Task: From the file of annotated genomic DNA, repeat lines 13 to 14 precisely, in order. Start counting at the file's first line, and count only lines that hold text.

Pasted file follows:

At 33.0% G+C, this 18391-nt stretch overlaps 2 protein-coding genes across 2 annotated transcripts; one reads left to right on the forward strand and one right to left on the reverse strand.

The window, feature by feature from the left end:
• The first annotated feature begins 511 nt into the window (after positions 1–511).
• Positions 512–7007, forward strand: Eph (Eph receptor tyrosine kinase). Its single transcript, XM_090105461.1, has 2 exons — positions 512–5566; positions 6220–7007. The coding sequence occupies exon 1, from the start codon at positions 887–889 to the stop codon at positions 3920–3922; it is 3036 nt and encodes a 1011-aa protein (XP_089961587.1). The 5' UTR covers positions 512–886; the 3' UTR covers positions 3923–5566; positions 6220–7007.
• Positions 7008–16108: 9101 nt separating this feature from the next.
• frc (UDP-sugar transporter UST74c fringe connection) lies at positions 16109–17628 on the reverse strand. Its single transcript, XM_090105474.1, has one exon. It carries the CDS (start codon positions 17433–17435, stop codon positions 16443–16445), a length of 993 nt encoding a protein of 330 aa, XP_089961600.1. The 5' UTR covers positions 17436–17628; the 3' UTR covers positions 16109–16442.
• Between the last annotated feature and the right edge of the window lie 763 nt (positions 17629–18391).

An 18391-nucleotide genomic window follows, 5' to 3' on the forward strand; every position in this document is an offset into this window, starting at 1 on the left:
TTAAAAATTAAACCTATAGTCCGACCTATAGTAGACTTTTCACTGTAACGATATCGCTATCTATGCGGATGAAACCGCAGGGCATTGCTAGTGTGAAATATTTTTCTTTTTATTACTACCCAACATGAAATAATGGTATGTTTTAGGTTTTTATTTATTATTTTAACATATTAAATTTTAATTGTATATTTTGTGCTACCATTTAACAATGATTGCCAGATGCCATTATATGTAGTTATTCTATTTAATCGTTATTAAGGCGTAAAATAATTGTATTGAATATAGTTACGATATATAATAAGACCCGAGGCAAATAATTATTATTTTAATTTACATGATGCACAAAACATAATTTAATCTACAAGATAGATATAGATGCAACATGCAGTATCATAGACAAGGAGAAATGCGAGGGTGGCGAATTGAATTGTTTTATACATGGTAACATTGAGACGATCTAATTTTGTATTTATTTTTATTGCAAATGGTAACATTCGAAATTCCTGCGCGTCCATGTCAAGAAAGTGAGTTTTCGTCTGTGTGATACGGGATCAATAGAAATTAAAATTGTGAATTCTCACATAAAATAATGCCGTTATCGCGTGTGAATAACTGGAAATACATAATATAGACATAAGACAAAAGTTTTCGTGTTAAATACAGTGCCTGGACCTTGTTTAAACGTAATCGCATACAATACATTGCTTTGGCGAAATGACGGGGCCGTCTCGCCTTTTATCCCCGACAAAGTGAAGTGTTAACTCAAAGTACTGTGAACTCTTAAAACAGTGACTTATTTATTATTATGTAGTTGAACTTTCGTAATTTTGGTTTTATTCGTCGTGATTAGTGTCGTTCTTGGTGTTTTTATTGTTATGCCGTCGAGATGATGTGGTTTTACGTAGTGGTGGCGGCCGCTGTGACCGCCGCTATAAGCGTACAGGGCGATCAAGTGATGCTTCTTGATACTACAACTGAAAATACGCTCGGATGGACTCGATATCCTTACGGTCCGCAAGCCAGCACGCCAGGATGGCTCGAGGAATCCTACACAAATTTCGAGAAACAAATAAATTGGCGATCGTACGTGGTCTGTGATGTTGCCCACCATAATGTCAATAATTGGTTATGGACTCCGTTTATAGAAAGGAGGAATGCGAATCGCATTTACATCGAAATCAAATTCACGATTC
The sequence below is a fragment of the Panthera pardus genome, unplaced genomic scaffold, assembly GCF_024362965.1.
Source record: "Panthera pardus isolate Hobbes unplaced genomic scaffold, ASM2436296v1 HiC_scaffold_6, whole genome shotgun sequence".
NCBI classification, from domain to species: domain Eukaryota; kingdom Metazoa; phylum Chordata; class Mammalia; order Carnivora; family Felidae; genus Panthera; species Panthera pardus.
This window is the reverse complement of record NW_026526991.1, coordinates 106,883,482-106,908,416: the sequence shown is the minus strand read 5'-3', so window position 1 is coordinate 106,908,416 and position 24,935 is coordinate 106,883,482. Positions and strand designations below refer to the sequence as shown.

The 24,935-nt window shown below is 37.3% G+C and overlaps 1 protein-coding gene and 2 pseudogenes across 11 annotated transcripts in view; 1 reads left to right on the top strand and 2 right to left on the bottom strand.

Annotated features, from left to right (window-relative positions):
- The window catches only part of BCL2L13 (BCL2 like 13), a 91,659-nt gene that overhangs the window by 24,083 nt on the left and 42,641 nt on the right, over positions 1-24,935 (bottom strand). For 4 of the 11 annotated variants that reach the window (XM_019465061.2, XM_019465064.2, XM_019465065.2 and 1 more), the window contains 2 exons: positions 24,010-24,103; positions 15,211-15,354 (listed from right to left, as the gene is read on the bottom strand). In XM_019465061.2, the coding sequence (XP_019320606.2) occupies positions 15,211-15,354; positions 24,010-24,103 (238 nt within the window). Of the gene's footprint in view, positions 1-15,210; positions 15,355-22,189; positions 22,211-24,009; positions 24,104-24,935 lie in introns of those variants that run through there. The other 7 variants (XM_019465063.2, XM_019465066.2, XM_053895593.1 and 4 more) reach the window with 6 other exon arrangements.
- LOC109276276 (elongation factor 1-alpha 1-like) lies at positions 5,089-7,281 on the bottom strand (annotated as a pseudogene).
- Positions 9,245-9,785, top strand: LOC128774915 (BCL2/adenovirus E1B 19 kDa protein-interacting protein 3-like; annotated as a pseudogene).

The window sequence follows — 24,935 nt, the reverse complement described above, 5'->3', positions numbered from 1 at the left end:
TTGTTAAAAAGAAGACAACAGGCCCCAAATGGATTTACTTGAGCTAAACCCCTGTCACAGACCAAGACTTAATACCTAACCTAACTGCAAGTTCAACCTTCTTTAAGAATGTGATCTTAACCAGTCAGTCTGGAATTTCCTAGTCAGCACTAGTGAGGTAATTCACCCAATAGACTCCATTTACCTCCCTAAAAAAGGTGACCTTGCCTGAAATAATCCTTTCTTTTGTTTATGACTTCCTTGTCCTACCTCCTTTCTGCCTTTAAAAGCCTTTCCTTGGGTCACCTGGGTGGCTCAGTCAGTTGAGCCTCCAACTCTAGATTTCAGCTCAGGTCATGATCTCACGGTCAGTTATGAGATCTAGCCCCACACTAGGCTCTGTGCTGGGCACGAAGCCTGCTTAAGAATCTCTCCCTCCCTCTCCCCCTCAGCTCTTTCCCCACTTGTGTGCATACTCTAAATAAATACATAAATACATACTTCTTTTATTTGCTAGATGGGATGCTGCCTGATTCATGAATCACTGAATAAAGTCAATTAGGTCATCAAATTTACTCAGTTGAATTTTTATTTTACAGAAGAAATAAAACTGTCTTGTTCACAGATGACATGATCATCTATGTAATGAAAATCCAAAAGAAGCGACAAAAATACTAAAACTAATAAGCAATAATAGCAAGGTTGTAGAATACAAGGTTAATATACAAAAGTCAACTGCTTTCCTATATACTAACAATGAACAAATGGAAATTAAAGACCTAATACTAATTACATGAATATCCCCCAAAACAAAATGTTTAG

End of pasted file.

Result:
This window is the reverse complement of record NW_026526991.1, coordinates 106,883,482-106,908,416: the sequence shown is the minus strand read 5'-3', so window position 1 is coordinate 106,908,416 and position 24,935 is coordinate 106,883,482. Positions and strand designations below refer to the sequence as shown.

The 24,935-nt window shown below is 37.3% G+C and overlaps 1 protein-coding gene and 2 pseudogenes across 11 annotated transcripts in view; 1 reads left to right on the top strand and 2 right to left on the bottom strand.